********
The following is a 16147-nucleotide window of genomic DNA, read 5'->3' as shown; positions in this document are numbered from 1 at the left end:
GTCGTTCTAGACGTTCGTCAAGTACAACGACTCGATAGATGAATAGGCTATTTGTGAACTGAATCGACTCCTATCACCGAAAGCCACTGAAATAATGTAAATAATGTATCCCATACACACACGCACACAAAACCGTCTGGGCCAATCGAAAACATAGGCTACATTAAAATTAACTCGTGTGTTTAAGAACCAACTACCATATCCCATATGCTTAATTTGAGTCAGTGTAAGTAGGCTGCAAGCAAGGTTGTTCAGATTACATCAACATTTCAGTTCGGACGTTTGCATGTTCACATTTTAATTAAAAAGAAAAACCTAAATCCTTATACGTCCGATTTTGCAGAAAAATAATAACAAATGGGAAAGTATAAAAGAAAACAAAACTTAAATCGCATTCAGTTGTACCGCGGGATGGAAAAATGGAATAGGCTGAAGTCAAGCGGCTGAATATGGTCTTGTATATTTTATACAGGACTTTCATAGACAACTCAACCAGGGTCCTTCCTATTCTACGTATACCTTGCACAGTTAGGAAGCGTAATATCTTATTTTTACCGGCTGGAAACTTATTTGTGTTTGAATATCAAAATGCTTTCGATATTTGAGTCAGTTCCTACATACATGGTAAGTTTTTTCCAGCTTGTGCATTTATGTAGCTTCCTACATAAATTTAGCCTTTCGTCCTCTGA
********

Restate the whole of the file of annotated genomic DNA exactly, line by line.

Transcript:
The following is a 16147-nucleotide window of genomic DNA, read 5'->3' as shown; positions in this document are numbered from 1 at the left end:
GTCGTTCTAGACGTTCGTCAAGTACAACGACTCGATAGATGAATAGGCTATTTGTGAACTGAATCGACTCCTATCACCGAAAGCCACTGAAATAATGTAAATAATGTATCCCATACACACACGCACACAAAACCGTCTGGGCCAATCGAAAACATAGGCTACATTAAAATTAACTCGTGTGTTTAAGAACCAACTACCATATCCCATATGCTTAATTTGAGTCAGTGTAAGTAGGCTGCAAGCAAGGTTGTTCAGATTACATCAACATTTCAGTTCGGACGTTTGCATGTTCACATTTTAATTAAAAAGAAAAACCTAAATCCTTATACGTCCGATTTTGCAGAAAAATAATAACAAATGGGAAAGTATAAAAGAAAACAAAACTTAAATCGCATTCAGTTGTACCGCGGGATGGAAAAATGGAATAGGCTGAAGTCAAGCGGCTGAATATGGTCTTGTATATTTTATACAGGACTTTCATAGACAACTCAACCAGGGTCCTTCCTATTCTACGTATACCTTGCACAGTTAGGAAGCGTAATATCTTATTTTTACCGGCTGGAAACTTATTTGTGTTTGAATATCAAAATGCTTTCGATATTTGAGTCAGTTCCTACATACATGGTAAGTTTTTTCCAGCTTGTGCATTTATGTAGCTTCCTACATAAATTTAGCCTTTCGTCCTCTGA